This year, Cummings’s friendship with conservative House Freedom Caucus Chairman Mark MeadowsMark MeadowsTrump to Pence on Jan. 6: 'You don't have the courage' Trump said whoever leaked information about stay in White House bunker should be 'executed,' author claims 'Just say we won,' Giuliani told Trump aides on election night: book MORE (R-N.C.) was put on display. During a heated televised hearing, freshman Rep. Rashida TlaibRashida Harbi TlaibOmar reflects on personal experiences with hate in making case for new envoy House passes bill requiring EPA to regulate 'forever chemicals' in drinking water Ohio becomes battleground for rival Democratic factions MORE (D-Mich.) suggested that Meadows’s decision to call an African American witness to defend Trump was a “racist act.” Meadows took exception, and in a powerful moment, Cummings stepped in to broker a peace and defend the North Carolina conservative as one of his best friends in Congress.

“I am heartbroken. I will miss him dearly,” Meadows, a strong Trump ally, said in a text message to The Hill on Thursday morning.

One of Cummings's most moving lines came during that same February hearing when Trump's former lawyer and personal fixer, Michael CohenMichael Dean CohenMichael Wolff and the art of monetizing gossip Why the Trump Organization indictment may be far less consequential than the media think Michael Cohen: Weisselberg indictment 'the tip of the iceberg' MORE, testified to lawmakers that the president is a "racist" and a "con man" who broke the law.

An incredible orator, Cummings's voice boomed out in the committee room that day: “When we’re dancing with the angels, the question will be asked: In 2019, what did we do to make sure we kept our democracy intact? Did we stand on the sidelines and say nothing?”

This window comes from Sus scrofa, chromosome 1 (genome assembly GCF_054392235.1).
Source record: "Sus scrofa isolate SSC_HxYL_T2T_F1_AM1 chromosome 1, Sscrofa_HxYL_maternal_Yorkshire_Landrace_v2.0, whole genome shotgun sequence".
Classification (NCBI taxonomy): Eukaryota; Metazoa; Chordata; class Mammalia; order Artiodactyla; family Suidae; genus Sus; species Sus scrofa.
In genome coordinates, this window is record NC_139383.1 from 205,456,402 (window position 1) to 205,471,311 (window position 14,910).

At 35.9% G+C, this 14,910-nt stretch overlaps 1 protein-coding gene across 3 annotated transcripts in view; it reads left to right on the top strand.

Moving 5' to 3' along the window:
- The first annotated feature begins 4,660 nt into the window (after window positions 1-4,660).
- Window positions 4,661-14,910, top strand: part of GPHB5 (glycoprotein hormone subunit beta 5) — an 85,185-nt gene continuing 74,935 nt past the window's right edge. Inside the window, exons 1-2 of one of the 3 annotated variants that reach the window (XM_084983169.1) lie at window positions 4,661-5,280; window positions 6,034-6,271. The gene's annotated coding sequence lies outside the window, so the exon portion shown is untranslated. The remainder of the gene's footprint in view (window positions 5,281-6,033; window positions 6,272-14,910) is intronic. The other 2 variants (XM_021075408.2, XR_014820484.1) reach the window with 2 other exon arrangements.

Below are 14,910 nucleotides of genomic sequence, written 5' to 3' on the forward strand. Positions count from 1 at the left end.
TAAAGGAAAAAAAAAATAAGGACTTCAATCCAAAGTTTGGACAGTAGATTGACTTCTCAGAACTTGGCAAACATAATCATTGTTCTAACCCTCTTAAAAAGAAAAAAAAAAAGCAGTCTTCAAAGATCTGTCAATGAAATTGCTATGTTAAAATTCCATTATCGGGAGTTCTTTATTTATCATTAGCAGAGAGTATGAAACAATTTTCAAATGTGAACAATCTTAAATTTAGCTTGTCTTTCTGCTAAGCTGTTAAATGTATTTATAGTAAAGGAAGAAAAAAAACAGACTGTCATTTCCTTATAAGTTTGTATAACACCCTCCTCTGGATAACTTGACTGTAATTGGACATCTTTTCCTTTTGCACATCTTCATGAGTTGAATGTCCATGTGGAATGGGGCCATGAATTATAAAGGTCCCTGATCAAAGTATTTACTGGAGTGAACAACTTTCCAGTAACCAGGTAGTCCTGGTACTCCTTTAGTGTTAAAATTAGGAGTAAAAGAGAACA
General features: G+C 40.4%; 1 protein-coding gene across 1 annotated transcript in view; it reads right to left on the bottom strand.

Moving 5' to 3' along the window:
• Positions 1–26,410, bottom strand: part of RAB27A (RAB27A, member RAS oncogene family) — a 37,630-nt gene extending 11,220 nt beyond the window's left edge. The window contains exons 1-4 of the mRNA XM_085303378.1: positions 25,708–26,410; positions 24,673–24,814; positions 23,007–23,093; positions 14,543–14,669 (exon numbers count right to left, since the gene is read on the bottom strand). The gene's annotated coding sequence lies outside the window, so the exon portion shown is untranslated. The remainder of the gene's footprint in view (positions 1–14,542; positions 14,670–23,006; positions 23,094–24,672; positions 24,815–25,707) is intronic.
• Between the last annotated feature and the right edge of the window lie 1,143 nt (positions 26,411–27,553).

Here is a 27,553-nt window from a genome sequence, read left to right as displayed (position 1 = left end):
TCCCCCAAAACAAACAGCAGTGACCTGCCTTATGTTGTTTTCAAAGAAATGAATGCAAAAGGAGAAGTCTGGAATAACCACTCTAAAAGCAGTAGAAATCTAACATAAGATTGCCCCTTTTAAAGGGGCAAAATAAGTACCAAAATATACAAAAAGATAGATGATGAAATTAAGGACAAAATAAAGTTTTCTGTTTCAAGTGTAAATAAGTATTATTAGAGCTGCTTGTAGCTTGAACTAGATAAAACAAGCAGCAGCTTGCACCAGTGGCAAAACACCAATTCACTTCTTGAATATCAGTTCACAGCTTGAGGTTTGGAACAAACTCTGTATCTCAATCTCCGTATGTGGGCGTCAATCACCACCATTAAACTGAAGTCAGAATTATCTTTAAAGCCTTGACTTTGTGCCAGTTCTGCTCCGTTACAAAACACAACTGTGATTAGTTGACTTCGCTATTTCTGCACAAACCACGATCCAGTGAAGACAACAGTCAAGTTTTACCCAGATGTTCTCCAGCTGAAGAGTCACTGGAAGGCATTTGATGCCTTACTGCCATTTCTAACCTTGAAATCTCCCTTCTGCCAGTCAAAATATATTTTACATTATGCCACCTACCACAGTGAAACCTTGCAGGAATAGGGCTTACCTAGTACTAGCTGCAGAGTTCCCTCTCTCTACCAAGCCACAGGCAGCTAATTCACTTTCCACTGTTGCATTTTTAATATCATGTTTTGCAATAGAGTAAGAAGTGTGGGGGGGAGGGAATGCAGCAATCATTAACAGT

Cummings held other prominent roles in the Capitol. When Republicans and a handful of Democrats voted to form a special select committee to investigate the deadly 2012 terror attack on U.S. facilities in Benghazi, Libya, then-House Minority Leader Nancy Pelosi (D-Calif.) named her trusted ally, Cummings, to be the top Democrat on the panel, pitting him against then-Chairman Trey GowdyTrey GowdyTrey Gowdy sets goal of avoiding ideological echo chamber with Fox News show Fox News signs Trey Gowdy, Dan Bongino for new shows Pompeo rebukes Biden's new foreign policy MORE (R-S.C.).

The investigation eventually led to the discovery of former Secretary of State Hillary ClintonHillary Diane Rodham ClintonBiden flexes presidential muscle on campaign trail with Virginia's McAuliffe Shontel Brown gaining ground against Nina Turner in Ohio: poll Biden hits trail for McAuliffe in test of his political brand MORE’s private email server, which had far-reaching consequences for her failed 2016 White House bid against Trump.

Cummings is survived by his wife, Maya Rockeymoore Cummings, who was elected chairwoman of the Maryland Democratic Party after her unsuccessful bid for governor in the 2018 election.

“He worked until his last breath because he believed our democracy was the highest and best expression of our collective humanity and that our nation’s diversity was our promise, not our problem,” his wife said in a statement. “It’s been an honor to walk by his side on this incredible journey. I loved him deeply and will miss him dearly.”

Maryland Gov. Larry Hogan, a Republican, will have 10 days to announce when a special primary and general election will be held, according to the law. It is unclear if Maya Cummings will run for the seat.

Updated at 1:25 p.m.